“I loved my dog [Astor]. He weighed 85 pounds to my 165 pounds but, he took me wherever he wanted to go,” said Mr. Hemp. “K-9 was the Air Force’s night vision back then. We stood guard along the perimeter at night watching for threats.”
Sadly, Sentry Dog Astor was killed during the U.S./Libyan stand-off at Wheelus Air Base, Libya. In fact, many MWD’s failed to return home during the Vietnam War era either due to loss in combat or because they had to be left behind due to threats of foreign disease and viruses.
As quickly as the Veterans eyes saddened while they reflected on their personal stories, they brightened again upon seeing Edwards working dogs brought out for a demonstration in the training yard.
Tech. Sgt. John Ricci and Staff Sgt. Eric Magnuson, 95th SFS military working dog handlers, escorted military working dog Nix. Together, they put on an attack work and bite training demonstration to show the skills of today’s Air Force working dogs.
“In the 60′s and 70′s our bite wraps were made of used fire hoses covered with old field jackets,” Mr. Neal said, as he watched Sergeant Ricci take several aggressive bites from military working dog Nix.
Today’s bite wraps consist of layers of burlap and leather, which take most of the pressure and pain out of a bite.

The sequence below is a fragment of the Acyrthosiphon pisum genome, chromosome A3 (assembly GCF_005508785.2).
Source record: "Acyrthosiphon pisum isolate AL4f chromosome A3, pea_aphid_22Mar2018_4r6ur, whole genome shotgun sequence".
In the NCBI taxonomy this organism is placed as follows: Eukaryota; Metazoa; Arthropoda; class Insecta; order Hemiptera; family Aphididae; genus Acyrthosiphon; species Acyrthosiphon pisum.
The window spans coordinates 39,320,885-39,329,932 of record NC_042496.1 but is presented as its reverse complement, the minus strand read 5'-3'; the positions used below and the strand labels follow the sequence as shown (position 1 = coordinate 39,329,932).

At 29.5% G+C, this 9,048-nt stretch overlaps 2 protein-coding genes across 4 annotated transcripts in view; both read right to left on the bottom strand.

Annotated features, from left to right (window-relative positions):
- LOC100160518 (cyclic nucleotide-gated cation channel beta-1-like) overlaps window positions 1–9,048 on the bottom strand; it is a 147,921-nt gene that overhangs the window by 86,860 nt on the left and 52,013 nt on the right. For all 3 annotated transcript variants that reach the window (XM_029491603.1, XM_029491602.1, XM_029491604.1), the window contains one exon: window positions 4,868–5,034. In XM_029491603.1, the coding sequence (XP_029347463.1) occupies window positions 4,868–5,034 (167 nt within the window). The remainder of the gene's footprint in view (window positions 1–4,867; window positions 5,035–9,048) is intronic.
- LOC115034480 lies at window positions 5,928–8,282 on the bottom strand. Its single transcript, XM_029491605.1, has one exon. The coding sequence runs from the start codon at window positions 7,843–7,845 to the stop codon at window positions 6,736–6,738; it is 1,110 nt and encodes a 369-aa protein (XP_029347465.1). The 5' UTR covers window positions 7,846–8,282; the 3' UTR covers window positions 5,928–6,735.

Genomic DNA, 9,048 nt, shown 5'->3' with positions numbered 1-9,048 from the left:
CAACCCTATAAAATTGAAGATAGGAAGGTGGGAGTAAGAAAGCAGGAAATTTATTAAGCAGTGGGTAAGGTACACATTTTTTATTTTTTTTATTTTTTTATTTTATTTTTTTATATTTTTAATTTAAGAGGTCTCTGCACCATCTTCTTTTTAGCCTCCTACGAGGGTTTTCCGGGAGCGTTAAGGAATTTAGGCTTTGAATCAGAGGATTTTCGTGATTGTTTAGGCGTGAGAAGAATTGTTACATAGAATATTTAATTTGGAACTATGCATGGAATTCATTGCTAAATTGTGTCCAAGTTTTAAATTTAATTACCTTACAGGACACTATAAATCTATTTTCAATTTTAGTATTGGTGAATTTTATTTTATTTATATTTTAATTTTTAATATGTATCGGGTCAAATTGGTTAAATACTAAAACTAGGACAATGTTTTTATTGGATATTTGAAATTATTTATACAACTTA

After the demonstration, several of the military working dogs were brought out to capture a rare group photo of Air Force K-9 handlers past and present.
“To be lucky enough to have prior K-9 handlers take the time to recognize what we do and to share their stories is so invaluable.” expressed Master Sgt. Jon Camplin, 95th SFS Kennel master.
“Working with military working dogs isn’t an exact science because you’re dealing with a living, breathing animal that has a mind of its own,” said Sergeant Camplin. “A great K-9 handler learns everything possible from other K-9 handlers and puts all of that knowledge into their own little bag of tricks.”
“Just spending 10 minutes with any of the war veteran handlers here today is one of the most special learning experiences any of our current handlers could hope for,” said Sergeant Camplin.
By the end of the afternoon one message was clear, even decades after a military working dog handler’s career ends, he or she still has a K-9 bond with all handlers that only people like them could understand. Their patriotism and love and respect for all things K-9 stands true.
by Staff Sgt. Dilia Ayala
332nd Air Expeditionary Wing Public Affairs
4/17/2009 - JOINT BASE BALAD, Iraq – It is often said a dog is a man’s best friend. For a Joint Expeditionary Tasking or JET Airman here, his dog is not just a friend, but a tool that could mean life or death for servicemembers patrolling the Iraqi streets.
At the ready
CAMP TAJI, Iraq — Senior Airman William Bailey, a military working dog handler and Joint Expeditionary Tasking Airman from the 732nd Air Expeditionary Group attached to the Army’s 1st Calvary Division, and his MWD Robby, an explosives detector dog, train together here March 24. A native of Richmond, Va., Airmen Bailey is deployed here from Seymour Johnson Air Force Base, N.C. (U.S. Air Force photo/Tech. Sgt. Lionel Castellano)